Parents have difficulty recognizing teenage mood swings vs. depression and anxiety

Parents have difficulty recognizing teenage mood swings vs. depression and anxiety

A new national US survey has recently revealed that many parents struggle to tell the difference between signs of teenage depression and their kid’s normal adolescent mood swings. The C.S. Mott Children’s Hospital National Poll on Children’s Health, which is carried out by the University of Michigan, surveyed around 820 parents with at least one kid in junior high, middle school, or high school and asked them about their capability to recognize signs of teenage depression. The responses revealed that for around two-thirds of those surveyed, there are several challenges when it comes to monitoring the specific signs and symptoms of depression, with about 35 percent of parents reporting that their kid is good at hiding their emotional feelings, and 45 percent admitting that they find it difficult to differentiate between depression and anxiety symptoms and the normal ups & downs experienced during teenage years.

“In many families, the preteen and teen years bring dramatic changes both in youth behavior and in the dynamic between parents and children,” says poll co-director Sarah Clark. “These transitions can make it mainly challenging to get a read on children’s mental state and whether there is possible sadness.” On the other hand, a third of parents polled were sure that these challenges would not harm their capability to recognize signs of anxiety and depression in their kid. Many parents also thought that although they would be able to know depression in their teens, the kids would not be able to spot it in themselves. But Clark is of the opinion that “some parents may be too confident. “Some parents may be overestimating their ability to recognize depression in the mood and behavior of their own child. An overconfident parent may fail to pick up on the subtle signals that something is amiss.”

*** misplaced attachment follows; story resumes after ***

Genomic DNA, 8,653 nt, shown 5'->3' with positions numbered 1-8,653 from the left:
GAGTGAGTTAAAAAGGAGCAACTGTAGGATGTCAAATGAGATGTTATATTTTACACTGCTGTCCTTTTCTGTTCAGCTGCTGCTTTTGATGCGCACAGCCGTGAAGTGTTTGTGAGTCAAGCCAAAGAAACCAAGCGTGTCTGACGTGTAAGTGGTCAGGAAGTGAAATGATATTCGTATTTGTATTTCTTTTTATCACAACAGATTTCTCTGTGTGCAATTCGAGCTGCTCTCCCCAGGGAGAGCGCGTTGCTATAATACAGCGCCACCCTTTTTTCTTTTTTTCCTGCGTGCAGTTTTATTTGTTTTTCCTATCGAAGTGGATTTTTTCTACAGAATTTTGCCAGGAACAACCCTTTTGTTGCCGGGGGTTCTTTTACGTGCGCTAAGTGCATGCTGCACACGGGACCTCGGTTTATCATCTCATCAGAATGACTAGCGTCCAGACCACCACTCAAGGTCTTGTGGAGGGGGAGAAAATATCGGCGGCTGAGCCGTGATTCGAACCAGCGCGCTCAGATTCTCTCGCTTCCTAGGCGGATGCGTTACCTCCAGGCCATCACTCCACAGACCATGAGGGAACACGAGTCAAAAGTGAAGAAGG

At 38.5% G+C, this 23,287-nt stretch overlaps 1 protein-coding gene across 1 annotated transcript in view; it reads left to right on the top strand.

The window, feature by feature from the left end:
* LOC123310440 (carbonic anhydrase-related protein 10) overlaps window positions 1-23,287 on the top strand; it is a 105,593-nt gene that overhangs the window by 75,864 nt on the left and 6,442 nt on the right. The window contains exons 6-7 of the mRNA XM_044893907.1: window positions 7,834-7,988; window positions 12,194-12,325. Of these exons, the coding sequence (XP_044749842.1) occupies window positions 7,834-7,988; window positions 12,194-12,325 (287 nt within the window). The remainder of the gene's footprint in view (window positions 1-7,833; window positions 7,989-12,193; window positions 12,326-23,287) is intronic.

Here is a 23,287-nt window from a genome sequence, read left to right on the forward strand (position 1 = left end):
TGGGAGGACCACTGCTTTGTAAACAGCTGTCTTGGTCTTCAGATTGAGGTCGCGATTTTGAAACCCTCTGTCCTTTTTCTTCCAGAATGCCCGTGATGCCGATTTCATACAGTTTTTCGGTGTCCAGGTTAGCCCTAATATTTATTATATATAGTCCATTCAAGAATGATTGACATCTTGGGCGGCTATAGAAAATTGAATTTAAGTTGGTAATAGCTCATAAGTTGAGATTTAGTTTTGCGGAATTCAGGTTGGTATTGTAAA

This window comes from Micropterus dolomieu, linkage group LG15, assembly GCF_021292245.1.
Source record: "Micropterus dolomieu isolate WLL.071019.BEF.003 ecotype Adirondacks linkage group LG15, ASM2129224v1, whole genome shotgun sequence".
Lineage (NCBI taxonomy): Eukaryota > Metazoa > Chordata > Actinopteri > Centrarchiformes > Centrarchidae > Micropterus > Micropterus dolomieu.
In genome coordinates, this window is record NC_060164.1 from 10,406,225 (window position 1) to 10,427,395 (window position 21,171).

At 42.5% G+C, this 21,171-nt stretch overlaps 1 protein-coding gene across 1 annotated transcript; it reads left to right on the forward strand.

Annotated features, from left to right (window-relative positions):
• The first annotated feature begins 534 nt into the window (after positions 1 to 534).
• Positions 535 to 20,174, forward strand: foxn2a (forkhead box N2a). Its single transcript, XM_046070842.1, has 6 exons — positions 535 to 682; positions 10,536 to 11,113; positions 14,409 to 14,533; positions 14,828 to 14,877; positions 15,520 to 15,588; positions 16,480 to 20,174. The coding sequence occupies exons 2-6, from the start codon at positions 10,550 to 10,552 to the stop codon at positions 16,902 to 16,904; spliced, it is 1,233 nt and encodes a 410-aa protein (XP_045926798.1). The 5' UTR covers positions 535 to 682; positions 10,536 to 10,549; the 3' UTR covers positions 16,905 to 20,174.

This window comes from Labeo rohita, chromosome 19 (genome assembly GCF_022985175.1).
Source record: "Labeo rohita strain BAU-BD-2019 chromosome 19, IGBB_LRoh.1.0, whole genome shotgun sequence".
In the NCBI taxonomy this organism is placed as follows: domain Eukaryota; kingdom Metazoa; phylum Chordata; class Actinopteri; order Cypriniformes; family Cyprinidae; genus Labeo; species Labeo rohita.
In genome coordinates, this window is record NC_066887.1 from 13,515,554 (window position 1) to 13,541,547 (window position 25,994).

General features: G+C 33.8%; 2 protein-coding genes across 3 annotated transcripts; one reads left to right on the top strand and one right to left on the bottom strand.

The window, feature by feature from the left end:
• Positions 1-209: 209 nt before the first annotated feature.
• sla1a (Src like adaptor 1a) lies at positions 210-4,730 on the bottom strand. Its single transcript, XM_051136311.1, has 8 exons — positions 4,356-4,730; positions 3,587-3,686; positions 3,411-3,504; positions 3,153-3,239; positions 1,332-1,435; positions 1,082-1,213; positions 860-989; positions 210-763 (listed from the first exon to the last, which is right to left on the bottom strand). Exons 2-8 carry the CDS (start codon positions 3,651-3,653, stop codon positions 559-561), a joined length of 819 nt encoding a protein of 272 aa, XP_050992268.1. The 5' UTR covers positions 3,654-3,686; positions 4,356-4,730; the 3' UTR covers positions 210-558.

The studies also showed that even though it may be hard for parents to identify depression and anxiety, it is a common health issue among junior high, or high school children. One in five parents responded that their kid knows a classmate with depression, and 1 in 10 has reported that their kid knows a classmate who has died by suicide. Clark says parents should always look out for signs of depression such as, isolation, sadness, anger, irritability, and acting out, and could put forward that their kid finds a “go-to” adult whom they can talk and trust if they are feeling depressed.


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